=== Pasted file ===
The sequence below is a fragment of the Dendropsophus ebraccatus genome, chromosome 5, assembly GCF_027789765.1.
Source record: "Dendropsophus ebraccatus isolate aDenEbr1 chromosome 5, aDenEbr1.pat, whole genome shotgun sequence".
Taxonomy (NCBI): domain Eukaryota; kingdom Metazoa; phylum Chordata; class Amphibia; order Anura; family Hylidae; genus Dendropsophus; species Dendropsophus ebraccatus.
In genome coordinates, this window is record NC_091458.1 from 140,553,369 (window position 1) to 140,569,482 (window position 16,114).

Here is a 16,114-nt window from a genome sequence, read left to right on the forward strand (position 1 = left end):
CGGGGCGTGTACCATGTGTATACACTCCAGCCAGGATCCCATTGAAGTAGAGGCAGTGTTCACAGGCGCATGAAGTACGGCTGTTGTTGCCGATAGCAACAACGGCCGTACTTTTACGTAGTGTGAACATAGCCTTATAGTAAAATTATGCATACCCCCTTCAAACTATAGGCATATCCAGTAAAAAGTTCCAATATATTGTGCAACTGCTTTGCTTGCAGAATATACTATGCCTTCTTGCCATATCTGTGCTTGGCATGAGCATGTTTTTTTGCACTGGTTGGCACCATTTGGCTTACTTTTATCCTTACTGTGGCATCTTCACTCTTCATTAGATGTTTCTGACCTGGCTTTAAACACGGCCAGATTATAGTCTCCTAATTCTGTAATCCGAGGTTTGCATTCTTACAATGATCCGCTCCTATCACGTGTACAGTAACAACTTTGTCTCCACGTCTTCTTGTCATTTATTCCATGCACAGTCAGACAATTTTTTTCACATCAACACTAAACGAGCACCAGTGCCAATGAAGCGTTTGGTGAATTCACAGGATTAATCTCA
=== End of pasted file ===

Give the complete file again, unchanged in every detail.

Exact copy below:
The sequence below is a fragment of the Dendropsophus ebraccatus genome, chromosome 5, assembly GCF_027789765.1.
Source record: "Dendropsophus ebraccatus isolate aDenEbr1 chromosome 5, aDenEbr1.pat, whole genome shotgun sequence".
Taxonomy (NCBI): domain Eukaryota; kingdom Metazoa; phylum Chordata; class Amphibia; order Anura; family Hylidae; genus Dendropsophus; species Dendropsophus ebraccatus.
In genome coordinates, this window is record NC_091458.1 from 140,553,369 (window position 1) to 140,569,482 (window position 16,114).

Here is a 16,114-nt window from a genome sequence, read left to right on the forward strand (position 1 = left end):
CGGGGCGTGTACCATGTGTATACACTCCAGCCAGGATCCCATTGAAGTAGAGGCAGTGTTCACAGGCGCATGAAGTACGGCTGTTGTTGCCGATAGCAACAACGGCCGTACTTTTACGTAGTGTGAACATAGCCTTATAGTAAAATTATGCATACCCCCTTCAAACTATAGGCATATCCAGTAAAAAGTTCCAATATATTGTGCAACTGCTTTGCTTGCAGAATATACTATGCCTTCTTGCCATATCTGTGCTTGGCATGAGCATGTTTTTTTGCACTGGTTGGCACCATTTGGCTTACTTTTATCCTTACTGTGGCATCTTCACTCTTCATTAGATGTTTCTGACCTGGCTTTAAACACGGCCAGATTATAGTCTCCTAATTCTGTAATCCGAGGTTTGCATTCTTACAATGATCCGCTCCTATCACGTGTACAGTAACAACTTTGTCTCCACGTCTTCTTGTCATTTATTCCATGCACAGTCAGACAATTTTTTTCACATCAACACTAAACGAGCACCAGTGCCAATGAAGCGTTTGGTGAATTCACAGGATTAATCTCA